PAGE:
Skopje: An ancient city built yesterday

Out of the rubble of the 1963 earthquake has risen not a replica of Skopje’s pre-war self like Dresden or a brutalist substitute like East Berlin. Instead, the capital of newly-minted North Macedonia has re-imagined itself – wait for it – as an ancient Athens. That was the idea at least because the gaudy, faux-classical statues and edifices that line Skopje’s main square and the Vardar riverfront are more like Las Vegas. Is this modern classicism or historical kitsch? And, most importantly, why?

Based on pseudo-history, Skopje’s classical makeover, the result of a politically-driven public works project, does appropriate both Alexander the Great and Samuel of Bulgaria as Macedonians. Why stamp an ethno-nationalist identity on figures of distant history? To suggest, presumably, that the modern Macedonian nation, composed of relatively recent Slavic newcomers to the Balkans, dates back to antiquity which Skopje’s neoclassical façades, barely a decade old, readily evoke.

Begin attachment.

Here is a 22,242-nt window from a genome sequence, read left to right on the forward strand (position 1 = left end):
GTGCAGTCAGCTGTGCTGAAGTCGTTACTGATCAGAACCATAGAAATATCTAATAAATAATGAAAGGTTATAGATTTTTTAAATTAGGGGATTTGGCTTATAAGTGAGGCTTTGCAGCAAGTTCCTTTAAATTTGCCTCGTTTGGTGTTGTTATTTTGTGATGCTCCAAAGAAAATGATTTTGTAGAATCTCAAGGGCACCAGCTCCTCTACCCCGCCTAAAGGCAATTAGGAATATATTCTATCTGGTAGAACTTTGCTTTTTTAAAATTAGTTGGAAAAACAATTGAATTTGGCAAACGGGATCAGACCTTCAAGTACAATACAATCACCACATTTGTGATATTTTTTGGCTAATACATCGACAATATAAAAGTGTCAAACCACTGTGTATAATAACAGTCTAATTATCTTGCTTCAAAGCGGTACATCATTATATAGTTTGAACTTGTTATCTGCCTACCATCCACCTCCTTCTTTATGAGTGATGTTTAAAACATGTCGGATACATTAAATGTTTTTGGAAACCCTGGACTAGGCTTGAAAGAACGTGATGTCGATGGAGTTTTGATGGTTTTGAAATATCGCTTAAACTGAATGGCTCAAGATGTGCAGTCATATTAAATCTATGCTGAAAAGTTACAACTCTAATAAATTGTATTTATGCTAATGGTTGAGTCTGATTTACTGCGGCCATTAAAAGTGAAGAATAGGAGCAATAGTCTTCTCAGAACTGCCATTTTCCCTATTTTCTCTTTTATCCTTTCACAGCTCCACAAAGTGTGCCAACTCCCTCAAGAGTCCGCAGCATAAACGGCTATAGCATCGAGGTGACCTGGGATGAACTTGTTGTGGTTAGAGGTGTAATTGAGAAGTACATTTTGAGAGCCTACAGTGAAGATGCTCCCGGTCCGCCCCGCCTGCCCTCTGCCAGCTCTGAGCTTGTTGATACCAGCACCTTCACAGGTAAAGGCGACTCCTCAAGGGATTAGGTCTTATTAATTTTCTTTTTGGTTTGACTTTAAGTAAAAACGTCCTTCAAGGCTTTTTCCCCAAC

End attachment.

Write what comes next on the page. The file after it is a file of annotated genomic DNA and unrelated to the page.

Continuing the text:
As a habitual news reader, the first thing I knew about Macedonia was the Greek complaint that the emerging nation was out to usurp Ancient Greece’s history. Rather than affirm the victimhood, the first sight of the bombastic theme park that is now Skopje has all but justified the gripe. Then there is the parallel Bulgarian complaint that Macedonians diminish an affinity with Bulgaria to claim a separate identity. Again, Skopje’s dodgy plastic surgery did little to suggest otherwise.

The other thing you can’t miss is that all of it was done on the cheap. Not that there’s anything cheap about the €600-million price tag which a developing country would have done better to spend on revamping its hospitals. It just all looks cheap with the odd marble slab sticking out of Styrofoam. It isn’t aging well either with mold setting on surfaces, some of which are still awaiting completion. But the cheapest part is the design where less would have been more.

I visited Skopje as a tourist and as such I would have wanted more. Why look at fake Corinthian columns when I can find real ones in Greece next door? Where Macedonia does stand out is as the birthplace of the Cyrillic alphabet. This history doesn’t dominate in any of Skopje’s public spaces or museums. Yes, there are statues of those concerned but they are lost in the multitude. Instead of the Greek bowls that scream high school pottery class, it could have been about the damn alphabet…